01: Why teach in the Challenge Zone?


Chapter 1 in Gibbons, Pauline. English Learners, Academic Literacy, and Thinking: Learning in the Challenge Zone. Portsmouth, NH: Heinemann, 2009. Print.




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  • Raising Expectations:  Despite research that correlates high student achievement with intellectually challenging curricula, many ELL programs focus on low-level activities.  Instead of lowering the level of activities, programs that develop academic literacy should maintain high levels of expectations and support learners to achieve these high expectations with high levels of academic support.
  • Literacy in the Middle Years: In middle school, literacy demands ramp up.  In upper elementary to middle school, students experience an abrupt shift from “learning to read” to “reading to learn”.
  • What is Academic Literacy: Academic literacy means learning to read, write, and think using the vocabulary and thinking processes unique to each discipline.  Different subjects have different genres because they evolved different thinking patterns.
  • Implications for Teaching Subject Literacy: A first step for scaffolding academic literacy is understanding the specific literacy demands of the subject one is teaching.
  • Who are EL Learners? ELLs come from varying language backgrounds and socioeconomic statuses.  Lack of explicit literacy instruction creates an achievement gap between EL and non-EL students.
  • EL Learners in Content Classrooms: EL learners develop academic literacy slower than conversational fluency.  Language-only classes lack lessons in subject-specific academic literacies.  Content and content-specific literacy must be developed and taught simultaneously.
  • Some Current Perspectives on Intellectual Quality: Intellectually challenging curricula is needed to develop understanding and literacy skills.  These curricula include: language learning, explicit teaching, real-life relevance, language-based collaboration work, and learning standards-based goals.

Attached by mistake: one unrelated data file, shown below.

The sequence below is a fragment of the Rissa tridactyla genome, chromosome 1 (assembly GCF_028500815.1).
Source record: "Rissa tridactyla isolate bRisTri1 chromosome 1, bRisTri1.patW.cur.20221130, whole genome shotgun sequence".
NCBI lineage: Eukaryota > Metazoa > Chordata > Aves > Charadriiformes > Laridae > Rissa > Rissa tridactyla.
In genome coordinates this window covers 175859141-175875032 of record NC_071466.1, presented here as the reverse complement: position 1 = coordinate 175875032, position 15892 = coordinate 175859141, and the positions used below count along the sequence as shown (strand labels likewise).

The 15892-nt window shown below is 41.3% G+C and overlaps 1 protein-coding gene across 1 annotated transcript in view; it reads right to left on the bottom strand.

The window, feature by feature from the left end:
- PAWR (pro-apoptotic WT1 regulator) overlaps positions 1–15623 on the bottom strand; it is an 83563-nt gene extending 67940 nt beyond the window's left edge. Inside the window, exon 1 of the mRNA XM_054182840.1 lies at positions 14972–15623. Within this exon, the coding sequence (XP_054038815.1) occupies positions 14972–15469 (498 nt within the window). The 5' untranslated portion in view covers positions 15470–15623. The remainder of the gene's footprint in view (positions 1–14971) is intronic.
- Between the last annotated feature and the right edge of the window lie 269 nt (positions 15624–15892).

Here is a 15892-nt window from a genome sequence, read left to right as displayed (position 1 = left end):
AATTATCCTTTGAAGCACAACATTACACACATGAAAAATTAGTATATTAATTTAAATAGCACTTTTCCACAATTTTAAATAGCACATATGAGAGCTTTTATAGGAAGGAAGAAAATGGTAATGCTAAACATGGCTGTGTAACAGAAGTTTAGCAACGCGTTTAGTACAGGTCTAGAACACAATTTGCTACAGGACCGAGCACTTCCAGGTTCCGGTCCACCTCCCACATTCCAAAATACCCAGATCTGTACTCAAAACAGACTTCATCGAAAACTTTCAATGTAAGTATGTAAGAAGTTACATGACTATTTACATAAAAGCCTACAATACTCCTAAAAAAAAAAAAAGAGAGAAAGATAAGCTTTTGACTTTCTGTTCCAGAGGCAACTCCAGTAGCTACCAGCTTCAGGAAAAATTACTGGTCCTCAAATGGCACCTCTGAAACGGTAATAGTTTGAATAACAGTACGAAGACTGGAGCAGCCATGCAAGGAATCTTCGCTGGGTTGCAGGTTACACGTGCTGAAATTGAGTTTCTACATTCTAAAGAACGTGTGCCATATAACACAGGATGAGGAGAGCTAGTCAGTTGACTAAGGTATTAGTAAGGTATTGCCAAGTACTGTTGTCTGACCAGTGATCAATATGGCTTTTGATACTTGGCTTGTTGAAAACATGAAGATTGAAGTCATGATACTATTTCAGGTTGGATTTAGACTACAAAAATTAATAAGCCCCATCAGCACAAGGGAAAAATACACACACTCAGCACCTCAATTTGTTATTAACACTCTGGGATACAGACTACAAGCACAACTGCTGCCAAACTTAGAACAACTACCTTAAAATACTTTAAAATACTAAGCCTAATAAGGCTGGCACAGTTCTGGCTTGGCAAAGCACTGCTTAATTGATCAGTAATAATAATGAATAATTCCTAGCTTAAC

• An Approach to Teaching & Learning: High Challenge & High Support Classrooms: Learning is a collaborative activity (Vgostsky).  Use scaffolding to facilitate activities that help learners do more than they can do on their own (Vgotsky’s Zone of Proximal Development).  Engage in many academic conversations because outer conversations can become inner speech or thinking patterns over time.  High support & high challenge classrooms live in the challenge zone.



Teaching literacy is not limited to English Language Arts classrooms because different subjects speak and think in different academic genres.  Understanding the specific literacy load of the content one teaches is a first step in developing scaffolding that supports EL and non-EL learners who are developing fluency in one’s content genre(s).  Lowering academic expectations has been proven to have negative effects on student achievement.  Instead of lowering standards, one can better support students by maintaining high levels of challenge AND support.  The chart that connects student emotions to levels of support and challenge can be used to decode students’ responses to various learning activities so that appropriate adjustments can be made to keep students engaged in learning.


Preparation Steps
  • Identify the new vocabulary and thinking patterns that are critical to being successful in specific units or projects
  • Research strategies for teaching vocabulary and for managing academic conversations.  See Literacy articles for ideas.
  • Develop scaffolding activities that teach both content and language/thinking.  See Literacy articles for ideas.
  • Use challenge vs. support chart to categorize scaffolding activities and insure quality control
Early Implementation steps
  • Observe student emotional responses to scaffolding activities and use challenge vs support chart to hypothesize their perception of challenge and support levels of activities
  • Use explicit strategies for teaching vocabulary and specific critical ways of thinking
  • Facilitate fréquent academic conversations that have high levels of student participation to scaffold development of language and thinking
  • Scaffold how students write in content-specific genres
Advanced Implementation steps
  • Have students reflect on the development of their language and thinking skills
  • Use multiple strategies to develop content and literacy knowledge
  • Have students self-assess their perception of activities in terms of their level of challenge and support and offer up suggestions to bring activities into the challenge zone (high level,high support zone)
  • Develop routines that lead to deliberate practice of key patterns of thinking, writing, and speaking within content-specific genres

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